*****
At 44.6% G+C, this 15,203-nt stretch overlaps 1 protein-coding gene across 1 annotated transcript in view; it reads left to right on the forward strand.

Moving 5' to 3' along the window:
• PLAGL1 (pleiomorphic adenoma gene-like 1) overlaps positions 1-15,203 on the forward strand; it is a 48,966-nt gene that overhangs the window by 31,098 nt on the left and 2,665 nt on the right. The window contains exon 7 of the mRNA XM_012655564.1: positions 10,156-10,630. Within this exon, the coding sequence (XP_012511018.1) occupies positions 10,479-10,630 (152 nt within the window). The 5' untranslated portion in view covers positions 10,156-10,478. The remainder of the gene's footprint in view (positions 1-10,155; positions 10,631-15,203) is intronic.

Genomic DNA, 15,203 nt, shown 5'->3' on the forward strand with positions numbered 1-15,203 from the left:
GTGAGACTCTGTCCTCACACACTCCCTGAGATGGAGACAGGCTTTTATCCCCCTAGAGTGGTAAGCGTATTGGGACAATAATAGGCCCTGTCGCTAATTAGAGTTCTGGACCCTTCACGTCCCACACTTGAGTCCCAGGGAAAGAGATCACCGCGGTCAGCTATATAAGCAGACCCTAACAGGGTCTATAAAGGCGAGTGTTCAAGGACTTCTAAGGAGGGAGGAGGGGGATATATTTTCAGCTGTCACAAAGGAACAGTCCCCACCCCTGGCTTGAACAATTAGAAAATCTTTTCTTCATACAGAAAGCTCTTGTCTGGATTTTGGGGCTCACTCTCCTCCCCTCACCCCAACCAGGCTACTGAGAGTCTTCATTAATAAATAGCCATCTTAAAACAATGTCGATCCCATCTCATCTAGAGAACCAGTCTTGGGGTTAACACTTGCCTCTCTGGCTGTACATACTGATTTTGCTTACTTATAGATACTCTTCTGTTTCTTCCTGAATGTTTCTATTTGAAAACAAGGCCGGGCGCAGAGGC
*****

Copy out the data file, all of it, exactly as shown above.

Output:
At 44.6% G+C, this 15,203-nt stretch overlaps 1 protein-coding gene across 1 annotated transcript in view; it reads left to right on the forward strand.

Moving 5' to 3' along the window:
• PLAGL1 (pleiomorphic adenoma gene-like 1) overlaps positions 1-15,203 on the forward strand; it is a 48,966-nt gene that overhangs the window by 31,098 nt on the left and 2,665 nt on the right. The window contains exon 7 of the mRNA XM_012655564.1: positions 10,156-10,630. Within this exon, the coding sequence (XP_012511018.1) occupies positions 10,479-10,630 (152 nt within the window). The 5' untranslated portion in view covers positions 10,156-10,478. The remainder of the gene's footprint in view (positions 1-10,155; positions 10,631-15,203) is intronic.

Genomic DNA, 15,203 nt, shown 5'->3' on the forward strand with positions numbered 1-15,203 from the left:
GTGAGACTCTGTCCTCACACACTCCCTGAGATGGAGACAGGCTTTTATCCCCCTAGAGTGGTAAGCGTATTGGGACAATAATAGGCCCTGTCGCTAATTAGAGTTCTGGACCCTTCACGTCCCACACTTGAGTCCCAGGGAAAGAGATCACCGCGGTCAGCTATATAAGCAGACCCTAACAGGGTCTATAAAGGCGAGTGTTCAAGGACTTCTAAGGAGGGAGGAGGGGGATATATTTTCAGCTGTCACAAAGGAACAGTCCCCACCCCTGGCTTGAACAATTAGAAAATCTTTTCTTCATACAGAAAGCTCTTGTCTGGATTTTGGGGCTCACTCTCCTCCCCTCACCCCAACCAGGCTACTGAGAGTCTTCATTAATAAATAGCCATCTTAAAACAATGTCGATCCCATCTCATCTAGAGAACCAGTCTTGGGGTTAACACTTGCCTCTCTGGCTGTACATACTGATTTTGCTTACTTATAGATACTCTTCTGTTTCTTCCTGAATGTTTCTATTTGAAAACAAGGCCGGGCGCAGAGGC